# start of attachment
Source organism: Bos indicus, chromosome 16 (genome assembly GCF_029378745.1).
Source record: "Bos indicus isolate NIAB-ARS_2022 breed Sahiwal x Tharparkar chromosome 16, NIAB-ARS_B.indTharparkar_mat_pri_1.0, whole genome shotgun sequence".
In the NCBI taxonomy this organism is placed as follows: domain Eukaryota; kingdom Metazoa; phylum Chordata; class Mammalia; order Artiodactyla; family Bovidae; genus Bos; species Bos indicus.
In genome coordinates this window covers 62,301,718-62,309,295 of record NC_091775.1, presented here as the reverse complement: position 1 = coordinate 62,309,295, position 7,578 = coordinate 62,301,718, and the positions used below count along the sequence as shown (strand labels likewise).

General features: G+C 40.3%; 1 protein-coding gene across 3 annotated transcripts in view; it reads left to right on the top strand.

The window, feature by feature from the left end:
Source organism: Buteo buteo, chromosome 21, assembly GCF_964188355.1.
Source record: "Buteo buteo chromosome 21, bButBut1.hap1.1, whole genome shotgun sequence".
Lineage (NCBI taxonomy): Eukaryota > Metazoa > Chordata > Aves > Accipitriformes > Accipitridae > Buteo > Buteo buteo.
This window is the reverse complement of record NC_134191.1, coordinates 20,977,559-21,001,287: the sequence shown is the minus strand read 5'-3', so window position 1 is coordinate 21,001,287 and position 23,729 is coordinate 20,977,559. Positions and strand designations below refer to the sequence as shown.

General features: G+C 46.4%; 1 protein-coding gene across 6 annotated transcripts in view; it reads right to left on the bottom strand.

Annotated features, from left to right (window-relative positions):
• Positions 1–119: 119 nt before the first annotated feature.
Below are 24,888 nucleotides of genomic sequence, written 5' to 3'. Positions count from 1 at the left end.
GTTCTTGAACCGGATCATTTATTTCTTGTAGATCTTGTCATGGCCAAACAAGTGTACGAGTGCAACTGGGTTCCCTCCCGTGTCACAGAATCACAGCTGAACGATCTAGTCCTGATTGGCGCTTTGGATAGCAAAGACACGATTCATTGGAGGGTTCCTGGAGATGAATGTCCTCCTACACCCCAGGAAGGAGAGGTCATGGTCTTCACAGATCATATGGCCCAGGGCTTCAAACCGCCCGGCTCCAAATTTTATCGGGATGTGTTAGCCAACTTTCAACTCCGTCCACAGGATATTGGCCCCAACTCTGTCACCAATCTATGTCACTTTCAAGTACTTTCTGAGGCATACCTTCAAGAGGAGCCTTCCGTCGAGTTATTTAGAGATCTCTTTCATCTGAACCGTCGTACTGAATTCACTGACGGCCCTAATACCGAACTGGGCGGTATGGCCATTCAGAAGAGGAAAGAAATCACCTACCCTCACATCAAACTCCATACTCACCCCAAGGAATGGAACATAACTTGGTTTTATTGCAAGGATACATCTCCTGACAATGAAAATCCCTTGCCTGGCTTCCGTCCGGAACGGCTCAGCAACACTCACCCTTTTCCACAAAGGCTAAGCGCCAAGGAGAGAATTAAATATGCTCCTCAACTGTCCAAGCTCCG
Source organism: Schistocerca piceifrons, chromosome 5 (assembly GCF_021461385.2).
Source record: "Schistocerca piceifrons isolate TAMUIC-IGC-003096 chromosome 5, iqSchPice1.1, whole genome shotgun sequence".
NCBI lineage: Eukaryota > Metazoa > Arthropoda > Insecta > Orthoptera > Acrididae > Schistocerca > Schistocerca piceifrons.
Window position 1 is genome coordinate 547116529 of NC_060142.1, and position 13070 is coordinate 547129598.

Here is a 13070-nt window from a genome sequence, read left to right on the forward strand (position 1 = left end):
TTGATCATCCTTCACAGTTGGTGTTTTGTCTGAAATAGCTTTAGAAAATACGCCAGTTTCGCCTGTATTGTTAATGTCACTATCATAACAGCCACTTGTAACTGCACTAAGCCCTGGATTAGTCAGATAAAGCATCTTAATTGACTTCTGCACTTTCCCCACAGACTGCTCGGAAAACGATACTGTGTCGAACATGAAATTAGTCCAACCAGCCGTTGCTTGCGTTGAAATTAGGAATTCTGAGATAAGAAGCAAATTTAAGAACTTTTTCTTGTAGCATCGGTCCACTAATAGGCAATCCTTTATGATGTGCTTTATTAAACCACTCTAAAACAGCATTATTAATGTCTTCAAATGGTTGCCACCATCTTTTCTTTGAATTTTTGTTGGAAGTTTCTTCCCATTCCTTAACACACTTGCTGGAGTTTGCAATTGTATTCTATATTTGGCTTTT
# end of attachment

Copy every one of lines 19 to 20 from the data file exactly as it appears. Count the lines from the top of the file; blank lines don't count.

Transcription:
Window position 1 is genome coordinate 547116529 of NC_060142.1, and position 13070 is coordinate 547129598.

Here is a 13070-nt window from a genome sequence, read left to right on the forward strand (position 1 = left end):